1997 short film “Geri's Game” and 1951 mystery story “Fool's Mate”
Pixar's "Geri's Game" won the Academy Award for Best Animated Short Film in 1997. It was unique at the time for being Pixar's first feature with a human as the main character.
The story begins with old fellow Geri happily setting up a chessboard in a park on a sunny autumn day.
Chessplayers are never so happy as when they are setting up the board — they are artists at heart, and a new game is a fresh canvas, a blank sheet. Nothing that happens after that is fun — losing is sliding down the edge of a knife, winning is merely a relief.
Geri owns a very nice set and board, and he even sets it up correctly, which is rare for popular media. Can you imagine the uproar had they done that incorrectly in a short film about a chessplayer?!
Unfortunately — or maybe on purpose — Geri doesn't have anyone to play with, so he throws out 1. e4, then takes off his glasses. Without his glasses, he totters to the other side of the board, where he is a different person who replies 1...e5! Thank goodness for this. Millions of kids saw chess for the first time because "Geri's Game" was released with "A Bug's Life", and they might've been exposed to that Sicilian nonsense first.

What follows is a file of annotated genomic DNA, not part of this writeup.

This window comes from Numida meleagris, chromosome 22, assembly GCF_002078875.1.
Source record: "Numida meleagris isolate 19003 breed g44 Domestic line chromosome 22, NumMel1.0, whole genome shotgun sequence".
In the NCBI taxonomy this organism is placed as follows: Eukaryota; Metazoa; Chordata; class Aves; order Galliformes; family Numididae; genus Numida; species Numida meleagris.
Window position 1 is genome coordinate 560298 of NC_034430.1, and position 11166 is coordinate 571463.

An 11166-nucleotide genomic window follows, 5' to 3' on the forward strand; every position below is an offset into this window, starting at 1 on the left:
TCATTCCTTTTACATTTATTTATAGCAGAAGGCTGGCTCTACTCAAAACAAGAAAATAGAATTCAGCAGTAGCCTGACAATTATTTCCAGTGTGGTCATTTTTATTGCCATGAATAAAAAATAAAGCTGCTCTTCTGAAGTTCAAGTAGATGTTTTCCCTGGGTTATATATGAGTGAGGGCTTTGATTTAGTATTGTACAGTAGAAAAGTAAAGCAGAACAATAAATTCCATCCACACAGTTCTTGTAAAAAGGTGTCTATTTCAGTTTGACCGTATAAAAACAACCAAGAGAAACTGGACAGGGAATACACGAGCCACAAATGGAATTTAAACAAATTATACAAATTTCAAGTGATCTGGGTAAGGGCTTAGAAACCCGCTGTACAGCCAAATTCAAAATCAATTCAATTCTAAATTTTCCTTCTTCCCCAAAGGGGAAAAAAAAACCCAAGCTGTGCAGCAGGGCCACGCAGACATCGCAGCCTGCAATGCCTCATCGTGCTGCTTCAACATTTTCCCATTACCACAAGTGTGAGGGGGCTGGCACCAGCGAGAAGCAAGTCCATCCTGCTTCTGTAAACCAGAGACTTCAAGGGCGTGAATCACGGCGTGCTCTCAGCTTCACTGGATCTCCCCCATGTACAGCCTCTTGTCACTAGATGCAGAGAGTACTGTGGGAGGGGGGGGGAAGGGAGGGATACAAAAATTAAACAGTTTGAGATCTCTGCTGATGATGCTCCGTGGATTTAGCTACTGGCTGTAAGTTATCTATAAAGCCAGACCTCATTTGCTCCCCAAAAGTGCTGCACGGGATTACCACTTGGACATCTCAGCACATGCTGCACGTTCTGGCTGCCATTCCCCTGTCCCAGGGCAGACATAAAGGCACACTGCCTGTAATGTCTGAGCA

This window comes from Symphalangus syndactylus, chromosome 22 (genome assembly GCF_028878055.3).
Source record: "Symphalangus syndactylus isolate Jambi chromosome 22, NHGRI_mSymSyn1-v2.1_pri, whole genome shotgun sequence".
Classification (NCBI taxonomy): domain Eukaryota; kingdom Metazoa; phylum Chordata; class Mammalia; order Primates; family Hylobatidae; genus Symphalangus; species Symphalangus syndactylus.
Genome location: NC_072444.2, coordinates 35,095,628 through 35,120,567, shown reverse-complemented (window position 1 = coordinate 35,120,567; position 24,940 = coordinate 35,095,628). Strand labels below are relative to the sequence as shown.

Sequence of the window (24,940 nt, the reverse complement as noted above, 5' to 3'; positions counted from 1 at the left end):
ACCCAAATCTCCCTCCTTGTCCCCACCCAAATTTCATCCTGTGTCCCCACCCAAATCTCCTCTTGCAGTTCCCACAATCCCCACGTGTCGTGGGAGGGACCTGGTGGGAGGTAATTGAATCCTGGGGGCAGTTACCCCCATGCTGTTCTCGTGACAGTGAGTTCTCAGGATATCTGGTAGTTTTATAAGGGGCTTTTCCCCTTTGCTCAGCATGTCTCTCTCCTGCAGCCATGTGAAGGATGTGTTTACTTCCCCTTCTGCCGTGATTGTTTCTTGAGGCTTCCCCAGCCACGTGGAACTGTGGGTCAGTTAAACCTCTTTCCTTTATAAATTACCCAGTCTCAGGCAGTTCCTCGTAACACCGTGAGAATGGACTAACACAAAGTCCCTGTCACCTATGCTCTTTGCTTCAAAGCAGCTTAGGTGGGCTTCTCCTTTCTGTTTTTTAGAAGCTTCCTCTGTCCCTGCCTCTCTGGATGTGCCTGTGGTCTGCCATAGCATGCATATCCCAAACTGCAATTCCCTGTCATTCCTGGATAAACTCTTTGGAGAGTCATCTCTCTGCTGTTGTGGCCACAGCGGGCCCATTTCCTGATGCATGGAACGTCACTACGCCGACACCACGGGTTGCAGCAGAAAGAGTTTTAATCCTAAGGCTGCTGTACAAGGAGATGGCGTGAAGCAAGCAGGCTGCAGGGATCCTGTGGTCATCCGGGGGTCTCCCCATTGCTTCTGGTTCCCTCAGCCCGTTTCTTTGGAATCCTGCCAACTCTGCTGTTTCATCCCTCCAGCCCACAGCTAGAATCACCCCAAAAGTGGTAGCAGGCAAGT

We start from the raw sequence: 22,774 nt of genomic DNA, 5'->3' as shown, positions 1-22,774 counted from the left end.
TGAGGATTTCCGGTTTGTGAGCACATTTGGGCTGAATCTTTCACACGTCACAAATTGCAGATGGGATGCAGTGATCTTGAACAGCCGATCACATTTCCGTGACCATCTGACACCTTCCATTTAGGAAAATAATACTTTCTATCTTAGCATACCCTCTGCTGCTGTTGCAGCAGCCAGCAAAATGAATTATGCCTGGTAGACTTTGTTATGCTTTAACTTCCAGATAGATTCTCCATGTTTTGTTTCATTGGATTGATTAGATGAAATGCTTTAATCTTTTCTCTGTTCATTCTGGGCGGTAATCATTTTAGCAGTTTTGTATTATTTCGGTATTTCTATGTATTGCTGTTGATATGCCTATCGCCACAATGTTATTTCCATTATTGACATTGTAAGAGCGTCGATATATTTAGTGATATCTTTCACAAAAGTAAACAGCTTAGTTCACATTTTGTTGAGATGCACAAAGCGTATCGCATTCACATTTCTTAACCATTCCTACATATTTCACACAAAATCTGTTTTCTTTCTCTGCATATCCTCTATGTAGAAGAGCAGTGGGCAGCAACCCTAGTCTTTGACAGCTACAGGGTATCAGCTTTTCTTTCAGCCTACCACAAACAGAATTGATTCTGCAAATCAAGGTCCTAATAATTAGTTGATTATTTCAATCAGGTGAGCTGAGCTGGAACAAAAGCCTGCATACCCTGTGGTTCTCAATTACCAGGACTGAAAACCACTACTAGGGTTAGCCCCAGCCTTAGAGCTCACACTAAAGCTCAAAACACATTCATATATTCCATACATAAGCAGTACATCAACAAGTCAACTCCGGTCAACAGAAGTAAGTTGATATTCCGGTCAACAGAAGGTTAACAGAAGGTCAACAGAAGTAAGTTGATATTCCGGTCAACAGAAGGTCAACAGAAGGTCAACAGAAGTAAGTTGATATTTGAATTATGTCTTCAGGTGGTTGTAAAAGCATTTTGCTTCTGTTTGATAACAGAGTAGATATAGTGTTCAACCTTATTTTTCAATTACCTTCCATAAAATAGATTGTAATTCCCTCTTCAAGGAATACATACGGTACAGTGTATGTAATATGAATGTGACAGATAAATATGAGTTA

The game goes on. Geri has been shambling back and forth the whole time, but once we see hands from both sides of the board. Black is just kicking White's butt. With mate in one in view, White suffers a heart attack and falls out of his chair.
Black is understandably rattled, but while he looks under the table for his fallen foe, White sneaks up and turns the board around. Black lets this happen, and loses the stake — a set of dentures. The end.
An amusing little story, a great little animated film, and an acceptable introduction to chess for movie-going kids... Was anyone else (Pixar director Jan Pinkava?) familiar with the 1951 Stanley Ellin story "Fool's Mate" and therefore a bit unnerved?!
Appearing in the Nov. 1951 issue of Ellery Queen's Mystery Magazine, "Fool's Mate" is about old retired George (hmmmm), who's in an unhappy marriage. He receives a chess set as a gift, and learns all he can about the game, but his wife won't let him out of the house. So, like Geri, George invents a different side of himself to play the other side of the board. Trbetr'f nygre rtb crefhnqrf Trbetr gb xvyy uvf jvsr. The end.
After seeing the new Pixar film "Inside Out," I was inspired to watch a DVD collection of Pixar shorts. "Geri's Game" freaks me out every time.